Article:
On changes they would make two gateway corridors and the North Trail
Ahearn-Koch: “The most pressing issue on the North Trail is the proposed mixed-use land use change. … It removes the citizens’ voice and removes the neighborhoods’ voice because it uses the administrative approval process. I think that that is one of the key changes that will impact our city to the tune of billions of dollars over the next several years. Administrative approval is something I absolutely do not support.”
Lobeck: “I couldn't agree more with what the commissioner has said about not stripping away the commission's decisions with regard to development that might occur. Developers want predictability for what they want to accomplish, and sometimes things need to be done to improve compatibility with the neighborhoods all along the North Trail. You've got non-residential uses abutting neighborhoods. The neighborhoods deserve consideration.”
Shoffstall: “The North Trail absolutely needs to be improved. It takes a commissioner to be able to sit with all parties and listen to everybody. I am for removing administrative approval and everybody has to be at the table. It has to be early. ... We need to listen to what the neighbors have to say. You're not going to stop the city from growing. And North Trail is a very important piece of that puzzle.”
Trice: “All of our major thoroughfares should be beautified, like we're seeing is happening in Ringling and Boulevard at and 10th Street. When you start talking about the buildings along the North Trail, it's imperative that we really do include the neighborhood voices. I'm hearing complaints about gentrification already, and a lot of the people in that area are left out of the room. We need to make sure that the voices of people in the neighborhood are heard before we try and make major changes.”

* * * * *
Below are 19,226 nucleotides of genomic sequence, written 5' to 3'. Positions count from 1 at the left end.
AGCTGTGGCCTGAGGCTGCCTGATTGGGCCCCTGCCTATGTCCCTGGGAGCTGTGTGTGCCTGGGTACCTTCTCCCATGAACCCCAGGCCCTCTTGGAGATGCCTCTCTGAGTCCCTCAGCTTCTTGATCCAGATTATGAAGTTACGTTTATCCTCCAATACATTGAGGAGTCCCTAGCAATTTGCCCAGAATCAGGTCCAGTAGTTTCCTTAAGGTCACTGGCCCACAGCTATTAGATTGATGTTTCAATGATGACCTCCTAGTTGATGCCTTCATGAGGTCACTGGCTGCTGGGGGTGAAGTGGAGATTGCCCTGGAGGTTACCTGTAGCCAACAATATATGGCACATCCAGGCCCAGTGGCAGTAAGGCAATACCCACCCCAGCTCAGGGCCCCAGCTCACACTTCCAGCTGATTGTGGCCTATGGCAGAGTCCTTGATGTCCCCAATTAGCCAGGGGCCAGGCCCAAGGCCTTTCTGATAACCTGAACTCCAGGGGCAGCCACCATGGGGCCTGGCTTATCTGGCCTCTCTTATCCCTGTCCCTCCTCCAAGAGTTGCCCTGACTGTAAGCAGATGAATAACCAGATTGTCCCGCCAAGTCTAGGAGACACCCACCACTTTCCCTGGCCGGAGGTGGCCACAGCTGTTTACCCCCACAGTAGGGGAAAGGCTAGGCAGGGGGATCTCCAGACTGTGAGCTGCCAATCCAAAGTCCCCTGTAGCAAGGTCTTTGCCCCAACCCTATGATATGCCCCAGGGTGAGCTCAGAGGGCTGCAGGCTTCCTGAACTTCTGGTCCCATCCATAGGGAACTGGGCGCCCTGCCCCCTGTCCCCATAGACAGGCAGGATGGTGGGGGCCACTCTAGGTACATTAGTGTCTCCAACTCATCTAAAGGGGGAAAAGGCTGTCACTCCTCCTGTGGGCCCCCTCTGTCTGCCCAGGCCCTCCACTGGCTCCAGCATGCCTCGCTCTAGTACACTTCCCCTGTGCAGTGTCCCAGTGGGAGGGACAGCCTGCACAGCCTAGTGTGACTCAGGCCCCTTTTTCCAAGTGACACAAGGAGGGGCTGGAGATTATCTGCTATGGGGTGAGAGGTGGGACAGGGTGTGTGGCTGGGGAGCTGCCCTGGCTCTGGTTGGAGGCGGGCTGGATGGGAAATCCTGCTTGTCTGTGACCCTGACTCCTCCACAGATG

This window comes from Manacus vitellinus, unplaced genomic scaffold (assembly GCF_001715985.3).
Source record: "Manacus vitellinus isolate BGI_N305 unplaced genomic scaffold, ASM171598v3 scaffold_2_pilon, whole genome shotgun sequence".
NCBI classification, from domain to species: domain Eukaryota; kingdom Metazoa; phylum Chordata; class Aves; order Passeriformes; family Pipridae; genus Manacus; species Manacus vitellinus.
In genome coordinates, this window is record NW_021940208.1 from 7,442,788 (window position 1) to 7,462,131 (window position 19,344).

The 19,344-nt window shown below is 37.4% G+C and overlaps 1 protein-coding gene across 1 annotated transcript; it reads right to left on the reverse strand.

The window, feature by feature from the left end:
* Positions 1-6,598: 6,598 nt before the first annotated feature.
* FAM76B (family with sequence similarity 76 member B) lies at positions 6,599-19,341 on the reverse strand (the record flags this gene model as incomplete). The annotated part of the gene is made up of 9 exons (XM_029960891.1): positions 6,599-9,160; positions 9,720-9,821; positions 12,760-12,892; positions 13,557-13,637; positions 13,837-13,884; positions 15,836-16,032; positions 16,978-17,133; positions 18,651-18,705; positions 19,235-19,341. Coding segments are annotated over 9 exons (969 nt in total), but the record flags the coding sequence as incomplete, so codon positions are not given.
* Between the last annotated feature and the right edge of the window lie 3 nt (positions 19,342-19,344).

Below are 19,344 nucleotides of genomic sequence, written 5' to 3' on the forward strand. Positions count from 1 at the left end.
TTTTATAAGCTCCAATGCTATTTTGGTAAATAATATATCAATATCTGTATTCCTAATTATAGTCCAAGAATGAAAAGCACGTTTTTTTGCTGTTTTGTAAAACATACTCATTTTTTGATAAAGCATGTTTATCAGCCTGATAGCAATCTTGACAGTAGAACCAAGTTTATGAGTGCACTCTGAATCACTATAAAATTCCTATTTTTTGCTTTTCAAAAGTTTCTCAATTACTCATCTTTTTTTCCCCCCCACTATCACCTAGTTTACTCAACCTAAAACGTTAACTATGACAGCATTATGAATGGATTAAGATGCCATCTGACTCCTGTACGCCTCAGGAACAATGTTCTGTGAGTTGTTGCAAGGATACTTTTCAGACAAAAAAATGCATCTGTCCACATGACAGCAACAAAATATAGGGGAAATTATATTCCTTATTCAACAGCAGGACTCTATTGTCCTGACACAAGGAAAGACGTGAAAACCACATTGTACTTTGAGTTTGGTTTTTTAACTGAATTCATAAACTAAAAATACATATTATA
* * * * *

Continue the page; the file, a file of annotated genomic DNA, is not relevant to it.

On increasing building heights in the downtown area as proposed in comprehensive plan amendments
Lobeck: “There are those, perhaps even a commission majority right now, that would raise building heights. People move here not because of skyscrapers. They move here because of our charm and our character. I'm opposed to those increases, and certainly not as a giveaway to the developer in turn return for providing new units the way it's now worded for attainable housing for a family of four making $108,450 a year. That's a scam, honestly. This amendment that's moving forward specifically says that no longer will you have commission approval, you will have administrative approval, if there's that little teeny increment of what's really unaffordable housing. That needs to be squashed.”
Shoffstall: “Regarding heights, what we have now is working. The gentrification problem that everybody's talking about is of great concern. (We need to) utilize modern urban design, we need larger sidewalks and walkability. For plan with extended heights, if a plan is unique enough that requires a comp plan change, it should be able to withstand a 4-1 vote. So I am all for keeping the height at what it is now.”
Trice: “When it comes to building height, our current rule is far too weak. When they first went in, ceiling heights were probably 8 feet, so when you're talking about 10-story building, you're talking not much more than an 80-foot building. Now we're seeing some buildings with 16-foot ceilings, so you're doubling the actual height of the building without changing from 10 stories. I would advocate that we change it to a limit in feet, and the added benefit of that if you've got 16-foot ceilings, that's going to be a luxury apartment. A builder who puts in 8- or 9- foot ceilings is going to make smaller units, … and those are going to be more moderately priced units.”
Ahearn-Koch: “I'm against increasing the height. I voted against it. I voted to pull it out of the discussion. I would have stopped that discussion altogether if I could have. I am not at all in favor of increasing the heights in downtown or anywhere else in our city.”